I'll second this. There's nothing you need to do. I used to use Testors model paint to touch up my Kestrel 200 Sci back in the 90's, but that was purely for looks. Hell, I roughed up the seatpost in my Colnago C-40 with some sand paper to stop it from sliding years ago. After 20 years, it has yet to explode.
    Thanks for your thoughts mate.

  22. #22
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    I dont want to worry the OP. The Botch cut could have been easily avoided with more care. Its done.

    I can't really see in the photos the full extent of the tear off that took that chip out of the paint . But its not pretty.

    So to the posters in reply , If that was your carbon steer tube, dull cut, torn, and nicked like that? What would you say?


    On the Giant TCR ISP the seat tube layup is much thiner than a carbon steerer tube.
    OP : "Paint has been chipped and a bit of carbon."

    "...and a bit of carbon ."
    huh? a bit of what?

    Lets not make excuses, care should have been taken. https://www.youtube.com/watch?v=QhgoX9oszJc

    And Fire in the Hole- PT 6:40:
    https://www.youtube.com/watch?v=AlUr3SCMYLM

    A clean carbon cut is critical on this seat tube as a neat cut (without a tear) on a steer tube.

    Wise up CXW! I Hope You don't do carbon cuts like that!
    Last edited by rudge66; 1 Week Ago at 08:46 PM.

  23. #23
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    Quote Originally Posted by rudge66 View Post
    I dont want to worry the OP. The Botch cut could have been easily avoided with more care. Its done.

    I can't really see in the photos the full extent of the tear off that took that chip out of the paint . But its not pretty.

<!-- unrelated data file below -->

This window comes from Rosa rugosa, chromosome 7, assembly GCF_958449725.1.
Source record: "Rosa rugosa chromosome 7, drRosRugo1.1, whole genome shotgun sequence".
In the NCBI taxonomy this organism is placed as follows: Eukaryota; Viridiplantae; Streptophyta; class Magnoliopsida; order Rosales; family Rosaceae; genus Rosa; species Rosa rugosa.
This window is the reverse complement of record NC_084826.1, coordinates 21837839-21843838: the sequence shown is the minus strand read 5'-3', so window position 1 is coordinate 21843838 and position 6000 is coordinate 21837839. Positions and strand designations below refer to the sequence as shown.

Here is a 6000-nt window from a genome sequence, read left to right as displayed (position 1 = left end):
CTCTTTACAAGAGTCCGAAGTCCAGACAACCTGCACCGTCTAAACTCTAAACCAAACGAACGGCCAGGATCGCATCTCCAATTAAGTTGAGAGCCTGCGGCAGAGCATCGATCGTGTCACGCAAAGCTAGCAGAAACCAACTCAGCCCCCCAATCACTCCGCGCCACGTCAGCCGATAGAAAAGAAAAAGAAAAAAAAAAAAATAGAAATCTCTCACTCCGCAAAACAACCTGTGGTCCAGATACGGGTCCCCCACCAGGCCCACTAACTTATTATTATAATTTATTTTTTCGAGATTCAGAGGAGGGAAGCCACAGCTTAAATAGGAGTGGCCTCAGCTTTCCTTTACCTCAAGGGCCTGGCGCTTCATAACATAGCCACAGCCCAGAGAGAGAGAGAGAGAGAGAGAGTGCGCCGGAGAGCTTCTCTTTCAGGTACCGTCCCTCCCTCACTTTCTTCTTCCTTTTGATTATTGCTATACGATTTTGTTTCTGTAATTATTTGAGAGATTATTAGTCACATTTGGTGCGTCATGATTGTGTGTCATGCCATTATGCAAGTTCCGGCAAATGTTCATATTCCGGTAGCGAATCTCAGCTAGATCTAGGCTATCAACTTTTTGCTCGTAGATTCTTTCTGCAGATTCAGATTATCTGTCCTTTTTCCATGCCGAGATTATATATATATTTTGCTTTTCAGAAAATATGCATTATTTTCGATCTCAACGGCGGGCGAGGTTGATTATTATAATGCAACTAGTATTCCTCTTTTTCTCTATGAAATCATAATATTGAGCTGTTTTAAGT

So to the posters in reply , If that was your carbon steer tube, dull cut, torn, and nicked like that? What would you say?


    On the Giant TCR ISP the seat tube layup is much thiner than a carbon steerer tube.
    OP : "Paint has been chipped and a bit of carbon."

    "...and a bit of carbon ."
    huh? a bit of what?

    Lets not make excuses, care should have been taken. https://www.youtube.com/watch?v=QhgoX9oszJc

    And Fire in the Hole- PT 6:40:
    https://www.youtube.com/watch?v=AlUr3SCMYLM

    A clean carbon cut is critical on this seat tube as a neat cut (without a tear) on a steer tube.

    Wise up CXW! I Hope You don't do carbon cuts like that!
    Thanks for your thoughts mate. I just took off the seat clamp and inspected the cut section again. It doesn't seem to be getting worse. There is def some minor carbon chipped however i trust our experienced members @cxwrench and @pmf that this is ok.
    In saying thisi did notice different layers of carbon on the cut section where the damage is and it seems like the inner one is detached a bit, like i can move it with the finger nail. I do think that this is most likely normal as i can see these imperfections along the inside of the tube.

    I thinh some carbon has been chipped as i can feel the gap with finger nail.

  24. #24
    'brifter' is f'ing stupid
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    Quote Originally Posted by rudge66 View Post
    Wise up CXW! I Hope You don't do carbon cuts like that!
    Please don't attempt to lecture me.

    I've forgotten more than you'll ever know about anything bicycle related.
    #promechaniclife

  25. #25
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    Quote Originally Posted by cxwrench View Post
    Please don't attempt to lecture me.

    I've forgotten more than you'll ever know about anything bicycle related.
    Repped!
    "COMPLACENCY IS LETHAL - VOTE in November." - System Shock.

    "With
    bicycles in particular, you need to separate between what's merely true and what's important."
    -- DCGriz, RBR.